Consolidated Appropriations Act as it Relates to Individuals

At the end of December 2020, President Trump signed the Consolidated Appropriations Act (CCA). While much of the CCA is directed at businesses, there are several key components related to individual taxpayers.  

Much of the CCA relates to clarification or modification of previous coronavirus legislation.  Other portions of the act relate to extending certain expiring provisions.   The following are matters included that pertain specifically to individual taxpayers:

  1. Deferred Employee Payroll Tax Extension—The payback time for those individuals who chose to delay paying their payroll taxes for the period of September 1, 2020 through year-end 2020 has been extended.  The original due date for having those deferred taxes fully paid was April 2021.  The payback due date has now been extended to December 31, 2021.
  2. Additional 2020 Recovery Rebates—Similar to the spring program of direct “rebate” payments to taxpayers, an additional stimulus payment of up to $600 per taxpayer and qualifying child is being made in January 2021.  AGI and age limitations are in effect.  As with the prior program, this rebate is a prepayment toward a credit that will be shown on an individual taxpayer’s 2020 income tax return.  The filing of a taxpayer’s Form 1040 will allow another opportunity to obtain this credit toward 2020 taxes owed, if he/she is eligible and did not receive the direct payment already.
  3. Educator Expense Adjustment—The $250 adjustment to gross income for teachers’ out-of-pocket expenses for supplies for their classrooms has been expanded to include equipment relative to COVID-19 supplies.
  4. Emergency Financial Aid Grants—College students who received qualified emergency financial aid grants from their institutions of higher learning will not need to report those grants as income; nor will these grants serve as a reduction in calculating educational tax benefits.
  5. Medical Deductions—The itemized deduction threshold of 7.5% of AGI has been made permanent beginning in 2021.
  6. Charitable Contribution Changes Extended—Under the CARES Act, a temporary increase for deductibility of cash charitable contributions from 60% of AGI to 100% was enacted for 2020 tax returns.  Also, non-itemizing taxpayers may claim a $300 above-the-line charitable contribution on their 2020 tax returns.  The CAA has extended both of those provisions to tax year 2021.
  7. Miscellaneous Extenders—Some other year-end provisions included in CAA:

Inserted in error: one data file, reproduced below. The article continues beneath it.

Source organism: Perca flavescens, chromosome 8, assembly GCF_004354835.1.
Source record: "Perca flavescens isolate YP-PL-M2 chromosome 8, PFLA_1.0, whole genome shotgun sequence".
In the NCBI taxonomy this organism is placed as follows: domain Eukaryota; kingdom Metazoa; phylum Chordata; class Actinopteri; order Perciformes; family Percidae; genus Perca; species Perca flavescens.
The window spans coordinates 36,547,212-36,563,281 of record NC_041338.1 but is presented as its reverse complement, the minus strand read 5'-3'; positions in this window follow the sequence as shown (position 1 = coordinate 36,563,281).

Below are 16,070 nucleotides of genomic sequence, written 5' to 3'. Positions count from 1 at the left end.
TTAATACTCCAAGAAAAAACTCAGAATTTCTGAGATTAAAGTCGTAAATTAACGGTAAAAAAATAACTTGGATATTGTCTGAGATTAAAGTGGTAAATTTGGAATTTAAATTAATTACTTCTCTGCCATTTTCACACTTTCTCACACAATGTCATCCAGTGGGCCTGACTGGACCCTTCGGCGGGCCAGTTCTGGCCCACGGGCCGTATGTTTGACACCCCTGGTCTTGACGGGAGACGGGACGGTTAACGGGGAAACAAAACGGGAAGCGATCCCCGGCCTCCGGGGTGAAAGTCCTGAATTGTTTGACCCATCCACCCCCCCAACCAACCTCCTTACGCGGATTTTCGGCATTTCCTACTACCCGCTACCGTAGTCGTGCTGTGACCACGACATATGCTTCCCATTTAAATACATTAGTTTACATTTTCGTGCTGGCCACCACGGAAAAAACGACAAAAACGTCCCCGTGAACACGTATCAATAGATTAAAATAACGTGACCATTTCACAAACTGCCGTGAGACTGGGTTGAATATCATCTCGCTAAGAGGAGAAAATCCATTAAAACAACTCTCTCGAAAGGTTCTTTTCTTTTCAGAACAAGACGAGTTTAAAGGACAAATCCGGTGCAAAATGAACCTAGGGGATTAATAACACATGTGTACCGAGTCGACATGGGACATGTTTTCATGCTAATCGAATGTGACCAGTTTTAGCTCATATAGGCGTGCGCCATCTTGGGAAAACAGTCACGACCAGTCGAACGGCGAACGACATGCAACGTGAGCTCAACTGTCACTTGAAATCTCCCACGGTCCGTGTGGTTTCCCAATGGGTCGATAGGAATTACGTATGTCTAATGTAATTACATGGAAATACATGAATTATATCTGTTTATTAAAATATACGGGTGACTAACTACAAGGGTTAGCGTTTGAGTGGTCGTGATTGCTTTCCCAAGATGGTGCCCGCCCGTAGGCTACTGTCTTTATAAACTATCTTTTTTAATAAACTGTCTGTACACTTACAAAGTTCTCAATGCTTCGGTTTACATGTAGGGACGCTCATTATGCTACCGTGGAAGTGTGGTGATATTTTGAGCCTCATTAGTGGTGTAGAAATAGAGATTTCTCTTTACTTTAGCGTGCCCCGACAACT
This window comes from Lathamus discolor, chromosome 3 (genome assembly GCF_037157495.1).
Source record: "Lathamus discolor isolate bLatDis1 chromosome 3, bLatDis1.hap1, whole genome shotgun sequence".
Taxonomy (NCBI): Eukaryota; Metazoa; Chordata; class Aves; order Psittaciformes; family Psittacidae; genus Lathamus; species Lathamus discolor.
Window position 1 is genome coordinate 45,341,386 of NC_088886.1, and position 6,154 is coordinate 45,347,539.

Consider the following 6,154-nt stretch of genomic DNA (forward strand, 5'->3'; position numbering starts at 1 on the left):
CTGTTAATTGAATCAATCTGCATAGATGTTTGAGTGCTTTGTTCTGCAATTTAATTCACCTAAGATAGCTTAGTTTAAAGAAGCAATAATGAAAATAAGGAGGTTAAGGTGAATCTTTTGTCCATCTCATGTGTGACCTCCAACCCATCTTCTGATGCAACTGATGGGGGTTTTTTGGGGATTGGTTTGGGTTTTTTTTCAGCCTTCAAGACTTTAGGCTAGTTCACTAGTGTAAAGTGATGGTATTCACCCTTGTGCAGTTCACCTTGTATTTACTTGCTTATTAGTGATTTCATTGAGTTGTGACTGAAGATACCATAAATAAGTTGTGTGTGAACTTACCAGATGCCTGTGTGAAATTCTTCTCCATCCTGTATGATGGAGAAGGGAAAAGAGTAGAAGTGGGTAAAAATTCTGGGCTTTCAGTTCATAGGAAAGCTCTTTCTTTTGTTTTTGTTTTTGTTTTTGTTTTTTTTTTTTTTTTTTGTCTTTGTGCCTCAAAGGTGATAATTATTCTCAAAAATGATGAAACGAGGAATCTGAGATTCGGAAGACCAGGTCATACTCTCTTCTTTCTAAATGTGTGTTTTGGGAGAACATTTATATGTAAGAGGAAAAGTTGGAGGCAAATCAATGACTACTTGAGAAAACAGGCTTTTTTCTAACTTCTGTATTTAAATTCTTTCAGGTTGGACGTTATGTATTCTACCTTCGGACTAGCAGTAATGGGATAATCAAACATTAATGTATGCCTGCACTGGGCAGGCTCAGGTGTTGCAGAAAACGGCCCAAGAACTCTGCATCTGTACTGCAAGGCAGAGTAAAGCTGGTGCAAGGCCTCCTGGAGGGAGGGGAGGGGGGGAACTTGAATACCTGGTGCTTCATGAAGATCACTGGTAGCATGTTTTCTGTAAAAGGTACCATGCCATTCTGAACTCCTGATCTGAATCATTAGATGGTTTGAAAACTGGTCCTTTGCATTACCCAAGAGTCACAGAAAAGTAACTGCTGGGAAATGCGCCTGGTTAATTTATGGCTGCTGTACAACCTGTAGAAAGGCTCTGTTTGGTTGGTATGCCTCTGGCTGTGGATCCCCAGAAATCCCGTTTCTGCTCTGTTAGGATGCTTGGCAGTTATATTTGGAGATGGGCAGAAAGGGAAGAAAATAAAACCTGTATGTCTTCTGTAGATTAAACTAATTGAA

1. Mortgage insurance premiums treated as qualified resident interest (extended through 2021);
    2. Credit for new qualified fuel cell motor vehicles (extended through 2021); and
    3. Residential energy efficient property credit (extended through 2022).

While the CAA is more than 5,000 pages long, it is our hope that this very high-level summary provides individual taxpayers with some knowledge of what specifically pertains to them.  As always, please don’t hesitate to consult your Schneider Downs team to discuss these or other matters in further detail.

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The Schneider Downs Our Thoughts On blog exists to create a dialogue on issues that are important to organizations and individuals. While we enjoy sharing our ideas and insights, we’re especially interested in what you may have to say. If you have a question or a comment about this article – or any article from the Our Thoughts On blog – we hope you’ll share it with us. After all, a dialogue is an exchange of ideas, and we’d like to hear from you. Email us at [email protected].

Material discussed is meant for informational purposes only, and it is not to be construed as investment, tax, or legal advice. Please note that individual situations can vary. Therefore, this information should be relied upon when coordinated with individual professional advice.

© 2021 Schneider Downs. All rights-reserved. All content on this site is property of Schneider Downs unless otherwise noted and should not be used without written permission.

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